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Bush holiday extension to cost $450 million

- The Washington Times - Monday, December 15, 2008

The outgoing Bush administration has one final gift for federal employees - a paid holiday on Dec. 26, at a cost of $450 million in holiday pay and salary for lost productivity from those who get the day off, according to one watchdog's estimate.

President Bush on Friday issued an executive order declaring the day after Christmas a holiday and excusing all but essential executive branch employees from work, with pay. The White House says it's the eighth time in a row that the day after Christmas has been granted as a holiday when it's fallen on a Friday. Mr. Bush issued a similar declaration in 2003.

The National Taxpayers Union said the cost in lost productivity and overtime likely will top $450 million. In 2004, when the organization analyzed the cost for the holiday in remembrance of former President Ronald Reagan, the Office of Personnel Management said the overtime costs were $30.7 million and salaries averaged just less than $400 million per day, said Taxpayers Union spokesman Pete Sepp.

"Considering that federal pay, and payrolls, have grown since 2004, I imagine the number could be above $450 million," Mr. Sepp said.

"Now, a case can be made that the 'cost' of a day's pay should not be added to the total, since the government would pay people for that day whether it was a holiday or not. Others would argue that taxpayers shelled out for an extra day from which they got no work," Mr. Sepp said.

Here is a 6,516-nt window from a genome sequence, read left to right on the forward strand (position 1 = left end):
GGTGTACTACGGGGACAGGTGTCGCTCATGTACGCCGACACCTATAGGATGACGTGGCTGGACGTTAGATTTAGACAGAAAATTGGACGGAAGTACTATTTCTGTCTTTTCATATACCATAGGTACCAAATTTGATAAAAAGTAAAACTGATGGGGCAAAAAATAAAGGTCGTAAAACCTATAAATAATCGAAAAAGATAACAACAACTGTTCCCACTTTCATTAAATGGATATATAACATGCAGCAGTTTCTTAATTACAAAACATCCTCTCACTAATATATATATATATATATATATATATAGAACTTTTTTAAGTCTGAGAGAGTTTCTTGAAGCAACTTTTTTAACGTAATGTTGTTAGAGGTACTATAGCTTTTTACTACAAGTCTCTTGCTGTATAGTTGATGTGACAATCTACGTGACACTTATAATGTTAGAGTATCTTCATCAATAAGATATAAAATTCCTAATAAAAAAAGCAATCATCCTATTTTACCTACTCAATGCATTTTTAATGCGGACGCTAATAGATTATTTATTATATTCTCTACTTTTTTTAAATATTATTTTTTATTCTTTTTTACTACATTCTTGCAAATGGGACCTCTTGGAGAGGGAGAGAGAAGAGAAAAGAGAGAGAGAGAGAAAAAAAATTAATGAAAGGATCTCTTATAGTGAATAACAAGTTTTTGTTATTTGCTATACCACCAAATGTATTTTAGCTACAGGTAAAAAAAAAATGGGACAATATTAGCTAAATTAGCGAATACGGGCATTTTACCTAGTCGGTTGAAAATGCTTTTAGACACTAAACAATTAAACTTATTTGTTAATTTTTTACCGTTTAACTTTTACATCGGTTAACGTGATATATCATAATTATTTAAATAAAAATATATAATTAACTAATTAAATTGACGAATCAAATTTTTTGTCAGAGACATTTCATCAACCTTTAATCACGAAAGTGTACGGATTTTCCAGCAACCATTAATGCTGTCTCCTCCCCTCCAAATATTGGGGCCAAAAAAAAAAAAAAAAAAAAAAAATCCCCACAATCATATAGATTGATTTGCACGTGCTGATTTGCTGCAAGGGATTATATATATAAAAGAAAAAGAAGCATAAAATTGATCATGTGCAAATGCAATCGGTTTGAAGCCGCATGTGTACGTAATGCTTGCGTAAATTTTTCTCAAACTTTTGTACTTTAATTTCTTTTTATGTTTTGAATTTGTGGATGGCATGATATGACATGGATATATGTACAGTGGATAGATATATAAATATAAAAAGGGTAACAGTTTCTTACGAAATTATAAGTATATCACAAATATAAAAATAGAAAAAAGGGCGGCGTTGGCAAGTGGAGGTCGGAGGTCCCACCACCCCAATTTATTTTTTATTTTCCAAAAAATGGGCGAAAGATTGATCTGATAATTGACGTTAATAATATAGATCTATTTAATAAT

"The level of controversy depends upon public perceptions of fairness. If a majority of private businesses are letting their workers off for the 26th, there's not likely to be much complaining. On the other hand, if most folks in the private sector are being forced to schlep back into work, or they have to burn one of their own vacation days, they may feel more than a little resentful toward their government counterparts."

OPM was not able to provide newer calculations, but the White House said the vacation is deserved.

"The president appreciates all the federal government employees who work hard to serve the American people. He wants to allow them to spend this four-day period with their family and friends," said Carlton Carroll, a White House spokesman.

Federal employees get 10 standard paid holidays a year in addition to vacation, personal and sick leave. Next year, federal workers will get an additional holiday for Inauguration Day.

The order does not apply to the U.S. Postal Service or to Congress, which makes its own decisions about holidays. The Executive Branch employs about 1.8 million non-Postal Service workers.

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